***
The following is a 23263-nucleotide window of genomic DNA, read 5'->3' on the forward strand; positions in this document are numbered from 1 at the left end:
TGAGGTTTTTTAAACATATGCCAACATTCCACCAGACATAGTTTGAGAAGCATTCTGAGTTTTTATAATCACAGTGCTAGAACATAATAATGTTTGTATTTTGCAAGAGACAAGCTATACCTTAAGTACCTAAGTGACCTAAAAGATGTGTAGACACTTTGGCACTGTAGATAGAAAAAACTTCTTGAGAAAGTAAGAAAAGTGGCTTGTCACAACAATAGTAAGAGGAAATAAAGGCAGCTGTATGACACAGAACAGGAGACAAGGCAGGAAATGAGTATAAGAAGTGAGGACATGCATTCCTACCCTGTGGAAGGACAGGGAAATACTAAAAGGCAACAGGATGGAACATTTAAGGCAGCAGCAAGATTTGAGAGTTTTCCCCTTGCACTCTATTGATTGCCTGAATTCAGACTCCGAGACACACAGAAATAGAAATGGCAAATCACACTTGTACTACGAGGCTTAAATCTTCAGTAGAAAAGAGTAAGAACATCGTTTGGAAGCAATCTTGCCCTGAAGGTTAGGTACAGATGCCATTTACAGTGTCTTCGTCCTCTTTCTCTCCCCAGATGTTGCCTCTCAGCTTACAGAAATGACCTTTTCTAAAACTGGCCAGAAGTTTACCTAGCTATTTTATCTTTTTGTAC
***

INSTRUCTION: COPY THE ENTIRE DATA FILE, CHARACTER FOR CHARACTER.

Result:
The following is a 23263-nucleotide window of genomic DNA, read 5'->3' on the forward strand; positions in this document are numbered from 1 at the left end:
TGAGGTTTTTTAAACATATGCCAACATTCCACCAGACATAGTTTGAGAAGCATTCTGAGTTTTTATAATCACAGTGCTAGAACATAATAATGTTTGTATTTTGCAAGAGACAAGCTATACCTTAAGTACCTAAGTGACCTAAAAGATGTGTAGACACTTTGGCACTGTAGATAGAAAAAACTTCTTGAGAAAGTAAGAAAAGTGGCTTGTCACAACAATAGTAAGAGGAAATAAAGGCAGCTGTATGACACAGAACAGGAGACAAGGCAGGAAATGAGTATAAGAAGTGAGGACATGCATTCCTACCCTGTGGAAGGACAGGGAAATACTAAAAGGCAACAGGATGGAACATTTAAGGCAGCAGCAAGATTTGAGAGTTTTCCCCTTGCACTCTATTGATTGCCTGAATTCAGACTCCGAGACACACAGAAATAGAAATGGCAAATCACACTTGTACTACGAGGCTTAAATCTTCAGTAGAAAAGAGTAAGAACATCGTTTGGAAGCAATCTTGCCCTGAAGGTTAGGTACAGATGCCATTTACAGTGTCTTCGTCCTCTTTCTCTCCCCAGATGTTGCCTCTCAGCTTACAGAAATGACCTTTTCTAAAACTGGCCAGAAGTTTACCTAGCTATTTTATCTTTTTGTAC